Unaccountably, there is no sign of the revolution - yet. Its possible that this is always the way. Fellow visionaries, having read my last blog, may be mulling over the propositions made in it. It could be that they hesitate to embrace the freedom of anarchy, or that the prospect of all our politicians banished to a dismal island strikes them as too severe. Or maybe not severe enough. All I would say is that the idea of banishment is a well tried method of punishing miscreants. Back in ancient Rome placemen who failed the Emperor were always being banished so there's nothing new there. Of course it could be that people are mulling over the appearance of Balls O'Leary from Dalkey and Andrew Martin in my account of life in Loughrea.
Ballso sounds like the sort of wastrel who would wash up in the west, fleeing from the respectability of life in Dalkey. You can just imagine him fag in mouth,hat at a rakish angle, hiding the thinning strands of hair on his head and the brim shading the glowing red of a bibulous nose. He's be great craic in the pub, full of yarns about the fast life of Dublin and just enough irreverence to endear him to the west. But the clincher, the quality that marked Ballso as one of our own would be an intimate knowledge of the horses.
Andrew Martin, on the other had had something shady about him.Where Ballso had an address of sorts, Martin could have come from anywhere. In fact the name is so anonymous you'd be hard put to place him anywhere. No provenance, that's the fellow's trouble - even though it was said he was related to Dusty Martin - well known to the stewards of every racetrack for using the whip. However there was no question that Andrew Martin's reputation was connected to unspecified shennigans of a sexual nature.
As an example, I would refer to a case that came up before the District Justice lately where a young man was waiting on a window ledge at the West Bridge for a lift home. Having had a drop or two(in other words he was legless)he was letting his mind wander back to happier times when he shared a flat with a young person directly across the street from the window ledge. In the circumstances it seemed to him that the time had come to renew his acquaintanceship with the girl in question, so he popped across and got in a window. Once in the house - which was empty- he realised he had made a mistake and it was while he was climbing out that the squad car came upon him and led to his appearance in the court. There his solicitor Gerry Moylan explained to the judge that his client's behaviour was down to him being carried away by amorous thoughts. Or as my aunt Eilish would have put it, he was up to his Andrew Martins.Or would have been, if he'd got the right house.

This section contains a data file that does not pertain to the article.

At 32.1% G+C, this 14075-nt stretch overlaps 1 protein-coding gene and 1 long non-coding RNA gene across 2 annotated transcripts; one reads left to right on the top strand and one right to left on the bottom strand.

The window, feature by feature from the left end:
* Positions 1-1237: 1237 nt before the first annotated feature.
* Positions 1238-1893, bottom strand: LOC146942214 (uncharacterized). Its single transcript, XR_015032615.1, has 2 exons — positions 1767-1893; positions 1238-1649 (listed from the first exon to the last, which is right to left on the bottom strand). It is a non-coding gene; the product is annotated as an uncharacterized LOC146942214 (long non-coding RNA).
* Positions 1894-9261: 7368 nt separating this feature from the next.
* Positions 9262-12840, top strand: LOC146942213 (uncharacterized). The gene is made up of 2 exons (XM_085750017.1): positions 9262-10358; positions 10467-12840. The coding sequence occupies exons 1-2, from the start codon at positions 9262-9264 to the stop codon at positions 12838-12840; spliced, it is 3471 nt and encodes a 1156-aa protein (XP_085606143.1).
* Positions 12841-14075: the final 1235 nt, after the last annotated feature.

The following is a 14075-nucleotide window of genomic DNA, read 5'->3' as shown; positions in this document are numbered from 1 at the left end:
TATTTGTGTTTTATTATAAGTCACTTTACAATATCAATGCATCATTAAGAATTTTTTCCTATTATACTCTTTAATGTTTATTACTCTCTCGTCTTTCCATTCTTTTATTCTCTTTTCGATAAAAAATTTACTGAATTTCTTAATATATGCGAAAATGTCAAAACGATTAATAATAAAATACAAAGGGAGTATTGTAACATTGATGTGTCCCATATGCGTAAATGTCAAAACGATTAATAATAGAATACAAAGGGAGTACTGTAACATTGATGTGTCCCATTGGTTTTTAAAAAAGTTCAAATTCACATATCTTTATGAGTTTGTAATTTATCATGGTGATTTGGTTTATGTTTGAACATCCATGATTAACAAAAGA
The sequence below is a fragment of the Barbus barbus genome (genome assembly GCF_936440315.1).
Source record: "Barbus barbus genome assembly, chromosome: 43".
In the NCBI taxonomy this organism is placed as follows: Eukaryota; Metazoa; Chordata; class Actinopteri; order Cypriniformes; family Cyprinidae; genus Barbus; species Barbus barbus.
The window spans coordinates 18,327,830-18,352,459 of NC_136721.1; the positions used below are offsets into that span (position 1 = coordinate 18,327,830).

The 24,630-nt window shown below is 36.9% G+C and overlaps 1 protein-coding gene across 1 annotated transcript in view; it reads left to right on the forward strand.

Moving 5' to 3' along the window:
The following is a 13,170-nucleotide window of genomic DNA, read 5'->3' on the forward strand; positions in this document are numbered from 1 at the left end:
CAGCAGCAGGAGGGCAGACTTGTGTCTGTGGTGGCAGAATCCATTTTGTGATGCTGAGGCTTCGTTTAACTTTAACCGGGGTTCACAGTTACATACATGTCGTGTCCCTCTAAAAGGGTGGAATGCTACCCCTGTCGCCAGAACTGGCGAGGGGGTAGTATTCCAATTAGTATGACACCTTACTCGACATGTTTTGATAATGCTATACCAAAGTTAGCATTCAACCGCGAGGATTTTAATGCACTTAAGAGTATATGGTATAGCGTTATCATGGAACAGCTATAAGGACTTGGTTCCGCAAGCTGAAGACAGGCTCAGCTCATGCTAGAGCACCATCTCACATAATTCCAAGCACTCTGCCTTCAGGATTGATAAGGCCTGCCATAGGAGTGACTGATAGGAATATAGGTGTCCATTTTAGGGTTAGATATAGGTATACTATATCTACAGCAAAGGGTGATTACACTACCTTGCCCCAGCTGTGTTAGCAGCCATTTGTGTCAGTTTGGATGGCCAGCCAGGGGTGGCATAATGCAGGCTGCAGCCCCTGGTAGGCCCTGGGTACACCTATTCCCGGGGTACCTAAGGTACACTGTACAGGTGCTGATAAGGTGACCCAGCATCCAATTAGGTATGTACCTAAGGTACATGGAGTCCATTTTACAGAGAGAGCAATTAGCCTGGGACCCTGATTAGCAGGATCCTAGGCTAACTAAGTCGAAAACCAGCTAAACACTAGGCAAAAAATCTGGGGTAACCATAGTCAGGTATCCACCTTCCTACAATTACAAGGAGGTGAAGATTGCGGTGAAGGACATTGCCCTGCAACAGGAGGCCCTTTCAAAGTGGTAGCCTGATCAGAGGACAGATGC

Thursday, 1 January 2009

Ballso and Andra -and the revolution

I spent Christmas mulling over the responsibility of the serious blogger. At my age, I decided, I HAD to put my thoughts in order. The state of the country demanded no less. As a former hack, I realised the vital importance of a good intro and thus the festive season bubbled along without any definitive sentence coming to my rescue. History repeating itself.
The problem was that every time I peeped into the abyss, I was distracted by - hope?
This may well be a universal trait of humanity. We cling to the hope that something will turn up when, in fact, Corporal Fraser in Dad's Army got it dead on the nail . "We're doomed" he'd bellow, eyes twirling "Doomed". And that's pretty much where we are this first day of 2009. Nothing short of total revolution will do.
I am not one of these blood-thirsty types who fantasise about rivers of blood flowing from the remains of our former rulers. In fact I favour Mao's approach of transporting the lot - FF and FG without exception- to a remote and stony island, lashed by Atlantic gales, there to cultivate the soil . This will be essential because the prospect facing the rest of us is the dismantling of the State as we know it. All office holders, all recipients of permanent and pensionable jobs, all CEOs in semi-state industries, all holders of official credit cards, all the crutches of the corrupt state would be obliterated. This has to happen because if any trace of the patronage of the present continues, the mob will recreate itself.
These were the thoughts that buoyed me up over the last week or so, and highly diverting they were. For hardly had I started on the deep thinking bit than errant strands of thought intruded. Inevitably I'd begin with lists of favourite candidates for the chop. Before I knew it I was forced to introduce a system of alphabetical order in case any bastard escaped in the confusion. Some parts of it were easier than others. The obvious suspects went first, thereafter I racked my memory banks until the B categories were denuded and we moved on to the C's. As a way of lulling yourself to sleep this is infinitely preferrable to counting sheep.
And then , without warning I found myself looking out onto the lake from what used to be Murphy's kitchen window as Phyllis, between paroxysms of cigarette coughing, launched into a tirade against Balls O'Leary from Dalkey. There was no secret who Ballso was. He was her husband, Peter.
My aunt Eilish when goaded by unacceptable behaviour in others, would claim that they were up to their " andra martins". Maybe Andra was really Andrew but noone, to my knowledge, ever attempted to identify him. Both Ballso and Andra have been my companions as I drew up my blueprint for the brave new world of 2009.
Well - you have to have a laugh.